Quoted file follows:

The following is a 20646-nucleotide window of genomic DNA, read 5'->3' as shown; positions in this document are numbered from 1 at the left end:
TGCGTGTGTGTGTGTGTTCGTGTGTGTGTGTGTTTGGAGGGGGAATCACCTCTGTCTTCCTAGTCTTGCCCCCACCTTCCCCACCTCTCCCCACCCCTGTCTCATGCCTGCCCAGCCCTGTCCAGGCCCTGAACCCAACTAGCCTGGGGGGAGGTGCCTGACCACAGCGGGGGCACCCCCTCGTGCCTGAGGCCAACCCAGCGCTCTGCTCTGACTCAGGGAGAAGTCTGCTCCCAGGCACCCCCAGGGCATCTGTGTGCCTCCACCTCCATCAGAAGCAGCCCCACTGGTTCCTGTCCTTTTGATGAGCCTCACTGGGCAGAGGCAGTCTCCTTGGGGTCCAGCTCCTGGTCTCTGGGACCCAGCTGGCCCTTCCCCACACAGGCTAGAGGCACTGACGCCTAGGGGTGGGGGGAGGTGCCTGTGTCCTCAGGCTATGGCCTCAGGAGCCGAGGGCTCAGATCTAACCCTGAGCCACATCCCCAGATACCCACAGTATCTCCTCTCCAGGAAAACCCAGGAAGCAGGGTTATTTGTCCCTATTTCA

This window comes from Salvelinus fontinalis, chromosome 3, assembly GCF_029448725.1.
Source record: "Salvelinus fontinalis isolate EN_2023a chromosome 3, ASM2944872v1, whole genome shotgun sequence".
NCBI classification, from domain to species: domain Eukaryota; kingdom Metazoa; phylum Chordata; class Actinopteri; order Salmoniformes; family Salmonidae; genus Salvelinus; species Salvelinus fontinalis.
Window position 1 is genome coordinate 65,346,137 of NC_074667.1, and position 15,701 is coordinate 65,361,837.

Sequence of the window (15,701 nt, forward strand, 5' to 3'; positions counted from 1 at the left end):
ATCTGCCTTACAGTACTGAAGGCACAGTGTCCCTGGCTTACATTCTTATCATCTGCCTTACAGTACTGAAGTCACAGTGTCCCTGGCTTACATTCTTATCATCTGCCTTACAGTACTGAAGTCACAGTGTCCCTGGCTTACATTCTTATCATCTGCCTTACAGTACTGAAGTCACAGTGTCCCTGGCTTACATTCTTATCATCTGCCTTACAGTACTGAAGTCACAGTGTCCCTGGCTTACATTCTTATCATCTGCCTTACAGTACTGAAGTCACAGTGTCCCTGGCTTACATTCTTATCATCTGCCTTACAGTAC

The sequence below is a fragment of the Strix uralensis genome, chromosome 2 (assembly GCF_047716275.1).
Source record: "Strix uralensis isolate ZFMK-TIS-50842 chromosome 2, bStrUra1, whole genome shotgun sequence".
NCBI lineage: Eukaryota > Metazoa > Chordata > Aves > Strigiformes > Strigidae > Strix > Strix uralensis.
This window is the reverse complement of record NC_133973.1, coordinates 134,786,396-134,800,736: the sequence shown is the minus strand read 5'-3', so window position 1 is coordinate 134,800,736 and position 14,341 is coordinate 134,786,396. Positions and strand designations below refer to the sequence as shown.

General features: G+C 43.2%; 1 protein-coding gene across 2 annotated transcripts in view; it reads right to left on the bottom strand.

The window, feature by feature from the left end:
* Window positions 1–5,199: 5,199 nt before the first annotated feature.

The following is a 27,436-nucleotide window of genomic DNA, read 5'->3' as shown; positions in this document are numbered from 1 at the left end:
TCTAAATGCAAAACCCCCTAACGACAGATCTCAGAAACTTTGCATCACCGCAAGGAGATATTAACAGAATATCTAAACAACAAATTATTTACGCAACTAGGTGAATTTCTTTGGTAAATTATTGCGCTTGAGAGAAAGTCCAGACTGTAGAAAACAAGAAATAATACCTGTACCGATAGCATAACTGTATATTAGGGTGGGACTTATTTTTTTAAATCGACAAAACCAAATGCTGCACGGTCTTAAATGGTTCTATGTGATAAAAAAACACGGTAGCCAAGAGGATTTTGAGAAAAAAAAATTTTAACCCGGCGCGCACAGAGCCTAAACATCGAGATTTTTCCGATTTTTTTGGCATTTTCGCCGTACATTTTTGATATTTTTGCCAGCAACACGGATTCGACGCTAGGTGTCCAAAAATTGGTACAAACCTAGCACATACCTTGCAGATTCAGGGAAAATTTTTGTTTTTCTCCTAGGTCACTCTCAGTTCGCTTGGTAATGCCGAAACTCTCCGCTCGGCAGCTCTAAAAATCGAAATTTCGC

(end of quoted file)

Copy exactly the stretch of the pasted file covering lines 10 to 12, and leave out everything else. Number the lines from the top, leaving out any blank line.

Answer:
Source record: "Strix uralensis isolate ZFMK-TIS-50842 chromosome 2, bStrUra1, whole genome shotgun sequence".
NCBI lineage: Eukaryota > Metazoa > Chordata > Aves > Strigiformes > Strigidae > Strix > Strix uralensis.
This window is the reverse complement of record NC_133973.1, coordinates 134,786,396-134,800,736: the sequence shown is the minus strand read 5'-3', so window position 1 is coordinate 134,800,736 and position 14,341 is coordinate 134,786,396. Positions and strand designations below refer to the sequence as shown.